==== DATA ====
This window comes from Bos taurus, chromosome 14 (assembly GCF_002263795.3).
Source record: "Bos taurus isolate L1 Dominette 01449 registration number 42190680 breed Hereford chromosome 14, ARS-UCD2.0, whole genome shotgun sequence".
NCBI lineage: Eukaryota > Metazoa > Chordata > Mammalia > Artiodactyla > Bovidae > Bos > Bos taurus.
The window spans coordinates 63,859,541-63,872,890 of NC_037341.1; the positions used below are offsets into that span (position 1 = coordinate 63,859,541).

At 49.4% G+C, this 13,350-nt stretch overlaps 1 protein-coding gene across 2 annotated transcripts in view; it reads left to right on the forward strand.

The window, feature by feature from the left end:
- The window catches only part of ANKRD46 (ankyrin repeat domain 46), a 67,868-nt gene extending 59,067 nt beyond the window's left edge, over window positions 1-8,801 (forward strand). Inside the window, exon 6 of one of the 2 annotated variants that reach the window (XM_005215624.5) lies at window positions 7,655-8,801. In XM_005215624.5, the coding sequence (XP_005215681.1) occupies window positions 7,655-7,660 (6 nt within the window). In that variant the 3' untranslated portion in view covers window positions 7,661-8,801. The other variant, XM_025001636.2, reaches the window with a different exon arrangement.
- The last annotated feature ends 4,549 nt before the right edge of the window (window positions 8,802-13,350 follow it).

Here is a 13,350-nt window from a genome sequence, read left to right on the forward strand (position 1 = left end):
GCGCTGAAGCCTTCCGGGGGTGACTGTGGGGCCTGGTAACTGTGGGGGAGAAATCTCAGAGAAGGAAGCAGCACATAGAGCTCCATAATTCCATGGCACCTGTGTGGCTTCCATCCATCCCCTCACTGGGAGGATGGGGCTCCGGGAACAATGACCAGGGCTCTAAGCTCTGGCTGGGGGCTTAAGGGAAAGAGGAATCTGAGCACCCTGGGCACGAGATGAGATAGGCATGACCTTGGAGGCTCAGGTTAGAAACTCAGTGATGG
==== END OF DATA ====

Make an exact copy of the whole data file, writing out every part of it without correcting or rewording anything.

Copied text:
This window comes from Bos taurus, chromosome 14 (assembly GCF_002263795.3).
Source record: "Bos taurus isolate L1 Dominette 01449 registration number 42190680 breed Hereford chromosome 14, ARS-UCD2.0, whole genome shotgun sequence".
NCBI lineage: Eukaryota > Metazoa > Chordata > Mammalia > Artiodactyla > Bovidae > Bos > Bos taurus.
The window spans coordinates 63,859,541-63,872,890 of NC_037341.1; the positions used below are offsets into that span (position 1 = coordinate 63,859,541).

At 49.4% G+C, this 13,350-nt stretch overlaps 1 protein-coding gene across 2 annotated transcripts in view; it reads left to right on the forward strand.

The window, feature by feature from the left end:
- The window catches only part of ANKRD46 (ankyrin repeat domain 46), a 67,868-nt gene extending 59,067 nt beyond the window's left edge, over window positions 1-8,801 (forward strand). Inside the window, exon 6 of one of the 2 annotated variants that reach the window (XM_005215624.5) lies at window positions 7,655-8,801. In XM_005215624.5, the coding sequence (XP_005215681.1) occupies window positions 7,655-7,660 (6 nt within the window). In that variant the 3' untranslated portion in view covers window positions 7,661-8,801. The other variant, XM_025001636.2, reaches the window with a different exon arrangement.
- The last annotated feature ends 4,549 nt before the right edge of the window (window positions 8,802-13,350 follow it).

Here is a 13,350-nt window from a genome sequence, read left to right on the forward strand (position 1 = left end):
GCGCTGAAGCCTTCCGGGGGTGACTGTGGGGCCTGGTAACTGTGGGGGAGAAATCTCAGAGAAGGAAGCAGCACATAGAGCTCCATAATTCCATGGCACCTGTGTGGCTTCCATCCATCCCCTCACTGGGAGGATGGGGCTCCGGGAACAATGACCAGGGCTCTAAGCTCTGGCTGGGGGCTTAAGGGAAAGAGGAATCTGAGCACCCTGGGCACGAGATGAGATAGGCATGACCTTGGAGGCTCAGGTTAGAAACTCAGTGATGG